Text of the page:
Planet Hugill Review – May Night
May Night, 11th March 2016 – RAO Ambika P3, London
Teeming with life and joy: Rimsky-Korsakov’s May Night from Royal Academy Opera
Delightful revival of one of Rimsky-Korsakov’s rarely performed operas
We don’t see enough Rimsky-Korsakov operas in the UK. He wrote fifteen of which only the last, The Golden Cockerel is anything approaching a regular if infrequent visitor (I have managed to accumulate a total of six of them in my forty year opera going career). It was welcome indeed to catch his second opera May Night(dating from 1880) performed by Royal Academy Operaat Ambika P3 on Friday 11 March 2016.
We caught the alternative cast, with Mikhail Shepelenko as Levko, Emma Stannard as Ganna, Phil Wilcox as Kalenik, Timothy Murphy as the Headman, Claire Barnett-Jones as the Headman’s sister-in-law, Martins Smaukstelis as the Distiller, Lorena Paz Nieto as Pannochka and Henry Neill as the Clerk. The production was directed by Christopher Cowell, choreographed byMandy Demetriou, designed by Bridget Kimak, with lighting by Jake Wiltshire. Gareth Hancock, the new director of Royal Academy Opera, conducted the Royal Academy Sinfonia.
Ambika P3 is not a theatre, it is a huge semi-industrial space that was a former testing lab at the University of Westminster, and is now used as an arts venue. For the opera, Royal Academy Opera along with a team from Rose Bruford College had to build the whole technical infrastructure of a theatre. The space does not lend itself easily to such use, the flow of audience to and from the theatre and the toilets, got confused with performers moving from the theatre to their backstage areas. And performing such a large-scale piece with so many performers certainly put pressure on resources. But it was well worth it, the space is highly atmospheric and enabled Royal Academy Opera to perform a piece which would not fit into their existing opera theatre (which is currently being re-built). Over 40 singers were accompanied by an orchestra of 55 (including piano and two harps), and an off-stage band of 13.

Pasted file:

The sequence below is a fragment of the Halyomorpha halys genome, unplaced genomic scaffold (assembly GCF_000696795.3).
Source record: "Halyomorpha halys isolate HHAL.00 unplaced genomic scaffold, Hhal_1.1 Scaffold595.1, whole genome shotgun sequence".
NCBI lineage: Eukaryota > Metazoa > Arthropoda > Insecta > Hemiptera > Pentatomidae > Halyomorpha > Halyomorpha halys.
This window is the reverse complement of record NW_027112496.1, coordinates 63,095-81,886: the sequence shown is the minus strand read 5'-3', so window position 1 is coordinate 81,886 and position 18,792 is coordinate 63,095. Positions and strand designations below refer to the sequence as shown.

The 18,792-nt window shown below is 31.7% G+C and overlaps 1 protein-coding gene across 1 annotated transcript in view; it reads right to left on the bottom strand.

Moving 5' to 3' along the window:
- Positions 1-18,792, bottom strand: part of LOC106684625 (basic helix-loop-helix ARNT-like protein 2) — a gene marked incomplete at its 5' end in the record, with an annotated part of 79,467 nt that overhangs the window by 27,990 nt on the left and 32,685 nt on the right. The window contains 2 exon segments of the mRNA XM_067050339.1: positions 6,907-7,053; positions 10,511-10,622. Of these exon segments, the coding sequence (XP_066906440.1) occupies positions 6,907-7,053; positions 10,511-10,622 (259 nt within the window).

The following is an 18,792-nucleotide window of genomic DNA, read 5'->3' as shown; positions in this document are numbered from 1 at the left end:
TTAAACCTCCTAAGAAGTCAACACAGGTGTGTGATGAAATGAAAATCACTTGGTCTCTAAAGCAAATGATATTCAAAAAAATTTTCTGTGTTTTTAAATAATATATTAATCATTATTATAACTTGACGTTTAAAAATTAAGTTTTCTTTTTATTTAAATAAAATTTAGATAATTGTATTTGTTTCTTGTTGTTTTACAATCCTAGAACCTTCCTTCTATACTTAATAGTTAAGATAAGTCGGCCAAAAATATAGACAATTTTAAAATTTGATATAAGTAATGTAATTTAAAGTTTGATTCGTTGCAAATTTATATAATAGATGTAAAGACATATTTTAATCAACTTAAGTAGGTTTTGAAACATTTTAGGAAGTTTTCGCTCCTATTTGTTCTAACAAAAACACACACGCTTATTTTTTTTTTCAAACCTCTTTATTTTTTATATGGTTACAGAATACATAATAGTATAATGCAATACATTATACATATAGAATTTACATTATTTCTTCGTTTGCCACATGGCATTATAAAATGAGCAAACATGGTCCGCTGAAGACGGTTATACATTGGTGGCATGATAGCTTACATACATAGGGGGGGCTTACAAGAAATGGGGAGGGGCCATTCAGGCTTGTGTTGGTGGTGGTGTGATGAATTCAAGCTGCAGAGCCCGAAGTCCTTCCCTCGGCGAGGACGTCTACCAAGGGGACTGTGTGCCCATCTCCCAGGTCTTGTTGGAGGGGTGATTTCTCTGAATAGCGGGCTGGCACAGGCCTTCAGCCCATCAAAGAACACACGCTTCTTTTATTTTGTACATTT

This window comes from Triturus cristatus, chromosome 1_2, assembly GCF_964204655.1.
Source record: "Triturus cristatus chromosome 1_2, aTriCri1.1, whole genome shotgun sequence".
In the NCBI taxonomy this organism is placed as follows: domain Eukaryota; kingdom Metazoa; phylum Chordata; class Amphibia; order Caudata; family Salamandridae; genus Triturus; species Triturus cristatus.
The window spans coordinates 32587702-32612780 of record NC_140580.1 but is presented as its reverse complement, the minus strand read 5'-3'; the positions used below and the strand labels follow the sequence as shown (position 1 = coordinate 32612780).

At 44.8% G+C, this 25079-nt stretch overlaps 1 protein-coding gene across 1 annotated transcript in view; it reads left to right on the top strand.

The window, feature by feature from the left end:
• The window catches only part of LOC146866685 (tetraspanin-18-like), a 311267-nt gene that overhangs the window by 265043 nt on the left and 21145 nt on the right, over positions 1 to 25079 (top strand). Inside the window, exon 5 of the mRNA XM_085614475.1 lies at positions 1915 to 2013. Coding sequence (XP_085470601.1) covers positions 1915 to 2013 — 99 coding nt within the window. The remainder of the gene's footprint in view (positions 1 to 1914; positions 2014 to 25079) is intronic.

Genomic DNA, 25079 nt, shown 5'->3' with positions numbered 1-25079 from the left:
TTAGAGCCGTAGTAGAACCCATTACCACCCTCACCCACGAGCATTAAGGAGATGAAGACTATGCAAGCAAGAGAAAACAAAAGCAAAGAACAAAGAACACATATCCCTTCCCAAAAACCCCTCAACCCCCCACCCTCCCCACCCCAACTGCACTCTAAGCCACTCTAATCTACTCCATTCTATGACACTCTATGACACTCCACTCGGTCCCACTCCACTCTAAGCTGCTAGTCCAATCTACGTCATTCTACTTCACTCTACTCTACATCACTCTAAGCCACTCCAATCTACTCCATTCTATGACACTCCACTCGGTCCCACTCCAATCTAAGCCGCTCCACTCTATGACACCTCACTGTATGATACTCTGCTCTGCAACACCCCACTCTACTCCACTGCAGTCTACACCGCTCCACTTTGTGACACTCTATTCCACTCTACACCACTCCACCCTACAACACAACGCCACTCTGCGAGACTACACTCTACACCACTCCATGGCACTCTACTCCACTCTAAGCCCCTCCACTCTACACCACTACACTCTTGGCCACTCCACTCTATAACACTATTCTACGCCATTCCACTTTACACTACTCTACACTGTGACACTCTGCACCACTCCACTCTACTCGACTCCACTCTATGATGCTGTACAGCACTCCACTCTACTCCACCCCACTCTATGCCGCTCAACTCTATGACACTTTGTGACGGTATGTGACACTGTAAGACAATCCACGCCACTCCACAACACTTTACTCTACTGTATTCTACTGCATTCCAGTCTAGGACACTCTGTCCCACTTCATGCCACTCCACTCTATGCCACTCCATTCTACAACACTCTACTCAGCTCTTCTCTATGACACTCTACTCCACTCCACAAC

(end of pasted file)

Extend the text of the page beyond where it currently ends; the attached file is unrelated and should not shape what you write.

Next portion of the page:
Rimsky-Korsakov’s opera is based on a tale by Gogol and set in a village in the Ukraine, far from authority, where the say of the Headman (Timothy Murphy) goes. In the original, the old manor house is to be pulled down and replaced by a distillery, hence the visit of the Distiller (Martins Smaukstelis). Christopher Cowell and Bridget Kimak updated the period to the 20th century, post-revolution and the setting was the old distillery which is to be pulled down and updated by the Distiller. This enabled the many large-scale village scenes to take place amongst the striking semi-industrial set (which matched the venue) and removed the cutesy element which can be fatal to Rimsky-Korsakov’s operas.
He was fond of stories which put Russian life under the microscope. Often discursive in structure, and embedded in the semi-pagan rituals which were still common in the 19th century. May Night is centred on the fertility rituals associated with Rusalkas (spirits of unclean dead, unbaptised childen suicides, which live in water).